The interpretation given to this passage by some commentators, as if God assigned to each believer his own angel, does not rest on solid grounds. For the words of Christ do not mean that a single angel is continually occupied with this or the other person;  and such an idea is inconsistent with the whole doctrine of Scripture, which declares that the angels encamp around (Psalm 34:7) the godly, and that not one angel only, but many, have been commissioned to guard every one of the faithful. Away, then, with the fanciful notion of a good and evil angel, and let us rest satisfied with holding that the care of the whole Church is committed to angels, to assist each member as his necessities shall require. It will perhaps be asked, Do the angels occupy a station inferior to ours, because they have been appointed to be our ministers? I reply, Though by nature they take rank above us, this does not prevent them from rendering service to God  in dispensing the favor which he freely bestows upon us. For this reason they are called our angels, because their labors are bestowed on us.
 "Et le iette [arriere] de toy;" -- "and cast it behind thee."
 "Et le iette [arriere] de toy;" -- "and cast it behind thee."
 "Au feu qui ne s'esteint point;" -- "into the fire which is not quenched."
 "L'Escriture dit que nous oftensons ou scandalizons cestuy la." -- "Scripture says that we give offense or scandal to that man."
 "Qui persevere courageusement iusqu'a la fin;" -- "who perseveres courageously to the end."
 "Lesquels par scandales auront donne occasion de faire perdre et damner leurs freres;" -- "who by offenses shall have given occasion to bring ruin and damnation on their brethren."
 Harmony, vol. 1 p.
 "Les mots n'emportent pas qu'un Ange n'ait autre charge que de veiller tousiours sur cestuy-ci ou sur cestuy-la;" -- "the words do not bear that one Angel has nothing else to do than to watch continually over this or that man."
 "Cela n'empesche point que Dieu n'use de leur service;" -- "that does not hinder God from employing their services."
It were better for him that a millstone were hanged about his neck, and he cast into the sea, than that he should offend one of these little ones.
Take heed to yourselves: If thy brother trespass against thee, rebuke him; and if he repent, forgive him.
15. But if thy brother hath sinned against thee, go and reprove him between thee and him alone: if he shall hear thee, thou hast gained thy brother. 16. But if he shall not hear thee, take with thee one or two more, that in the mouth of two or three witnesses every word may be confirmed: and if he shall not hear them, tell the church. 17. And if he shall not hear the church, let him be to thee as a heathen and a publican. 18. Verily, I say to thee, What things soever you shall bind on earth  shall be bound also in heaven; and what things soever you shall loose on earth shall be loosed also in heaven. 19. Again, I say to you, That if two of you shall agree on earth as to every thing which they shall ask,  it will be done to them by any Father who is in heaven. 20. For where two or three are assembled  in my name, there am I in the midst of them.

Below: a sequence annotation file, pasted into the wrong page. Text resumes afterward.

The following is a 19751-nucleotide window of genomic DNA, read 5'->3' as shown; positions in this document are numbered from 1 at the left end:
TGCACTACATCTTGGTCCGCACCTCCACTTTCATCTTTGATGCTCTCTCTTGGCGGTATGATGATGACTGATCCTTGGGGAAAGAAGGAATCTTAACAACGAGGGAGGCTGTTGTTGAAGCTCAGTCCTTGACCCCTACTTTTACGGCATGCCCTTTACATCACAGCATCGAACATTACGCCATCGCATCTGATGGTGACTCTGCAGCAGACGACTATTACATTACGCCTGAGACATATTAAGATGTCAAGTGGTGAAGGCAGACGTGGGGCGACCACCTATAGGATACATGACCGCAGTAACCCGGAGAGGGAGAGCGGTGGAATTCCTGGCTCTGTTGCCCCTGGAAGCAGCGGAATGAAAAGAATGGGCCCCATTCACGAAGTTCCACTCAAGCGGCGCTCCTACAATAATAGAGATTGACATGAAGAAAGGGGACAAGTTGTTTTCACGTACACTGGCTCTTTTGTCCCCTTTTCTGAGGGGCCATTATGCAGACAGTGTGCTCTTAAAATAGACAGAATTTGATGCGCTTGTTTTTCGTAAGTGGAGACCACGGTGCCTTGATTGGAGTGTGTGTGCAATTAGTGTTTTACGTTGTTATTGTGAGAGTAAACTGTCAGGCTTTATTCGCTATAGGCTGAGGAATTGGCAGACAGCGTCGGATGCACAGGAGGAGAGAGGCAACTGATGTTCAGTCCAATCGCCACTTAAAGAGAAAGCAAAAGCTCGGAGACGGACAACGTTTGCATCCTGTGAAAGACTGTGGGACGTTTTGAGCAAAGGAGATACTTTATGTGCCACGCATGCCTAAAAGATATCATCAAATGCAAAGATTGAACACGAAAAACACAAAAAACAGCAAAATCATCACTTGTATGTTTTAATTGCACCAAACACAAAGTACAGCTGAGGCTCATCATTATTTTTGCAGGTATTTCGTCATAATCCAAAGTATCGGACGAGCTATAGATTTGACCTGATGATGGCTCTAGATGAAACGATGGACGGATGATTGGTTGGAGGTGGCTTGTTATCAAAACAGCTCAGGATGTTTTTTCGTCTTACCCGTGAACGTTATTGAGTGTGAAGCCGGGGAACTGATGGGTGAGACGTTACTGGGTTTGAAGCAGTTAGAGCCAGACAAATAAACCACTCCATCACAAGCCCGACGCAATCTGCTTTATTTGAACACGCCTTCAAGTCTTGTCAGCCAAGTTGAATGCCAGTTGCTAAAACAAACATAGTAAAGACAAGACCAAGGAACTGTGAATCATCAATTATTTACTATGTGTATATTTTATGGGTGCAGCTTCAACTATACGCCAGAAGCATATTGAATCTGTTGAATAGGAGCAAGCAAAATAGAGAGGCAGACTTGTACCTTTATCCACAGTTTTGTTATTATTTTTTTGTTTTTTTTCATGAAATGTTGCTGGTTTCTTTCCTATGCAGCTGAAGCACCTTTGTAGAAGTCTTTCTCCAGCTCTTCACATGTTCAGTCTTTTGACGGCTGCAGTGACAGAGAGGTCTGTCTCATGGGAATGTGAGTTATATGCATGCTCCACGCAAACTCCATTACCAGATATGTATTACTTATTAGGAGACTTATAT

3. Be on your guard. If thy brother shall sin against thee, reprove him; and if he shall repent, forgive him.
Matthew 18:15. But if thy brother shall sin against thee. As he had discoursed about bearing the infirmities of brethren, he now shows more clearly in what manner, and for what purpose, and to what extent, we ought to bear with them. For otherwise it would have been easy to reply, that there is no other way of avoiding offenses, than by every man winking at the faults of others, and thus what is evil would be encouraged by forbearance. Christ therefore prescribes a middle course, which does not give too great offense to the weak, and yet is adapted to cure their diseases; for that severity which is employed as a medicine is profitable and worthy of praise. In short, Christ enjoins his disciples to forgive one another, but to do so in such a manner as to endeavor to correct their faults. It is necessary that this be wisely observed; for nothing is more difficult than to exercise forbearance towards men, and, at the same time, not to neglect the freedom necessary in reproving them.  Almost all lean to the one side or to the other, either to deceive themselves mutually by deadly flatteries, or to pursue with excessive bitterness those whom they ought to cure. But Christ recommends to his disciples a mutual love, which is widely distant from flattery; only he enjoins them to season their admonitions with moderation, lest, by excessive severity and harshness, they discourage the weak.
Now he distinctly lays down three steps of brotherly correction. The first is, to give a private advice to the person who has offended. The second is, if he shall give any sign of obstinacy, to advise him again in presence of witnesses. The third is, if no advantage shall be obtained in that way, to deliver him up to the public decision of the Church. The design of this, as I have said, is, to hinder charity from being violated under the pretence of fervent zeal. As the greater part of men are driven by ambition to publish with excessive eagerness the faults of their brethren, Christ seasonably meets this fault by enjoining us to cover the faults of brethren, as far as lies in our power; for those who take pleasure in the disgrace and infamy of brethren are unquestionably carried away by hatred and malice, since, if they were under the influence of charity, they would endeavor to prevent the shame of their brethren.